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Basic Boolean Algebra Proof: Validity of the Cancellation Law?

  1. Feb 16, 2012 #1
    1. The problem statement, all variables and given/known data

    Prove that in a Boolean algebra the cancellation law does not hold; that is, show that, for every x, y, and z in a Boolean algebra, xy = xz does not imply y = z.

    2. Relevant equations
    The 6 postulates of a Boolean Algebra


    3. The attempt at a solution
    I am uncertain as to whether or not what I have done is a valid proof. Plus, is there a way to do this using solely the postulates? That's what I initially tried to do, but I drew a blank. I honestly needed a hint for the below.

    Suppose that for a Boolean algebra, x = 0, y = 1, z = 0. Then, xy = yz becomes:
    0*1 = 1*0
    0 = 0
    Thus, xy = yz does not imply that y = z, and the cancellation law of multiplication does not hold for a Boolean Algebra.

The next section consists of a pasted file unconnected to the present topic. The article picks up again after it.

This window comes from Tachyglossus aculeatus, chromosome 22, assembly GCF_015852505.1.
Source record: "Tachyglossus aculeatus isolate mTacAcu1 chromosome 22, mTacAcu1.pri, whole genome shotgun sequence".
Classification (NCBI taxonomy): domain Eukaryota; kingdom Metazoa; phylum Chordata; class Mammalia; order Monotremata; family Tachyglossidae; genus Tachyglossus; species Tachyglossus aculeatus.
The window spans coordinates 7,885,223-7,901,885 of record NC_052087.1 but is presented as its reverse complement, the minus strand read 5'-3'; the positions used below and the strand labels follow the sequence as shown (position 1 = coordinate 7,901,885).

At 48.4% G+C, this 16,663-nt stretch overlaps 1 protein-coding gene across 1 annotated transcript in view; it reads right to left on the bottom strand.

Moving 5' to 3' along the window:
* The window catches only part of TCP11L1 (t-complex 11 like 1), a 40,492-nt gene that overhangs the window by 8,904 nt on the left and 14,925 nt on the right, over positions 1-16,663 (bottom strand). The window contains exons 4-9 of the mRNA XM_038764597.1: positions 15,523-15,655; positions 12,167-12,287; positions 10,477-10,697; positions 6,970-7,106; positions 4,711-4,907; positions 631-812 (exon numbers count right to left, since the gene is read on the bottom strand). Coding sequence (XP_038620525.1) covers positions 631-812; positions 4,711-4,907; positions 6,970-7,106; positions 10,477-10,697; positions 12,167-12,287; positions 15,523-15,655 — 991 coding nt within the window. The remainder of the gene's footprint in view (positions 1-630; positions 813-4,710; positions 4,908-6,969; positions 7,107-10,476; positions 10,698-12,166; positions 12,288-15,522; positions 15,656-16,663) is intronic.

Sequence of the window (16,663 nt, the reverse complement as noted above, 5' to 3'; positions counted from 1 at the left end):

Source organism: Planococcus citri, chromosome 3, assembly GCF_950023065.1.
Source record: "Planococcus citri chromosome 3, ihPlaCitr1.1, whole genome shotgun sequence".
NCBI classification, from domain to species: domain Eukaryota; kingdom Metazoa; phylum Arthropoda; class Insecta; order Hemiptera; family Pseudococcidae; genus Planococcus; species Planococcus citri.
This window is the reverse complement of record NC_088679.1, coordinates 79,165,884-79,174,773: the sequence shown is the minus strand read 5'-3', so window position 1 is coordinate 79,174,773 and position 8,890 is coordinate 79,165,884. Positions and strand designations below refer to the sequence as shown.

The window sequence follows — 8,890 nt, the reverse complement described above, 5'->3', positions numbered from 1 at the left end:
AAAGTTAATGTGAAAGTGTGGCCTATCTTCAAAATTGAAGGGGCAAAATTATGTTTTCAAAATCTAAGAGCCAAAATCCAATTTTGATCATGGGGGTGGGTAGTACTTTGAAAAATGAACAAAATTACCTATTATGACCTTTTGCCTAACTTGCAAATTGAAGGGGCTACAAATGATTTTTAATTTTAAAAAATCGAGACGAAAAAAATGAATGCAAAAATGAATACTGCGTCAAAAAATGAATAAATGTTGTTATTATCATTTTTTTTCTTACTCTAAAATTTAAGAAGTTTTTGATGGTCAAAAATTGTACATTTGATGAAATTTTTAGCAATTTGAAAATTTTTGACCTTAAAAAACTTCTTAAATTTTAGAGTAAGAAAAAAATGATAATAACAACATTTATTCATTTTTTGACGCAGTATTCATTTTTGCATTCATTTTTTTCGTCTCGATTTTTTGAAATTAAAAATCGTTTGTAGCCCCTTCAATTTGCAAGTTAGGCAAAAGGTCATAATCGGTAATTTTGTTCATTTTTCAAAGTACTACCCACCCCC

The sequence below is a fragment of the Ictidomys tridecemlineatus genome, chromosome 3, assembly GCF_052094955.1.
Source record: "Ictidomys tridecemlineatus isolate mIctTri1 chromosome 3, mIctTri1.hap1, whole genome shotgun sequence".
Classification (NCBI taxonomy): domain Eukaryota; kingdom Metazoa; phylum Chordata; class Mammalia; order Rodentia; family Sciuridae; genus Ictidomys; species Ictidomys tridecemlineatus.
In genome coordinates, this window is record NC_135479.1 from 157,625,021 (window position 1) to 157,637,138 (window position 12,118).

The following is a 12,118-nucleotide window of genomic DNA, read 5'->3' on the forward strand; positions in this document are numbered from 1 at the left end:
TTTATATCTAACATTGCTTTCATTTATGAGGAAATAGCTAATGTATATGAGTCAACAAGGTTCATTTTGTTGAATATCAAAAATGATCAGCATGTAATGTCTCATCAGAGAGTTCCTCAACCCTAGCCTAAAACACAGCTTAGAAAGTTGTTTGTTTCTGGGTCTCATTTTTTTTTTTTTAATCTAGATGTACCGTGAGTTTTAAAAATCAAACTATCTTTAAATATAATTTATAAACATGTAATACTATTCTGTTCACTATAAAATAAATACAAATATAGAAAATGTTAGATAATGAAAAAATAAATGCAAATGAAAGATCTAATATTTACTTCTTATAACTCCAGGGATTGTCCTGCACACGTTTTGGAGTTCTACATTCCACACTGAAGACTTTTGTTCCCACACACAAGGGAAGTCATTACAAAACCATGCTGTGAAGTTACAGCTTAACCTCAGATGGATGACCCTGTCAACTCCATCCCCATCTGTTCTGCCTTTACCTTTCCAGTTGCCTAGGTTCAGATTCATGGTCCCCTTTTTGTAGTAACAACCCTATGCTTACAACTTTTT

2. jcsd
  3. Feb 18, 2012 #2

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    Homework Helper

    Welcome to PF, XcKyle93! :smile:

    You have just completed the proof.
    It's a proof by counterexample.
    If you can find an example in which a proposition does not hold, that is enough to proof it false.

    To do it by the postulates, you need to consider what left cancellation means.
    What you actually do, is multiply the left with the inverse of x.
    However, in a boolean algebra not every element has an inverse, so cancellation is not allowed.

    Note that "cancellation" is not an axiom, but a proposition.
    It (only) follows if every element has an inverse (which is not the case here).
     
  4. Feb 18, 2012 #3
    On one line you have:


    But on the other:
    Surely you meant to plug in values to "xy = xz"?
     
  5. Feb 19, 2012 #4
    Whoops, my bad. I did mean xy = xz, and 0 * 1 = 0 * 0, 0 = 0. That was a bad typo.
     
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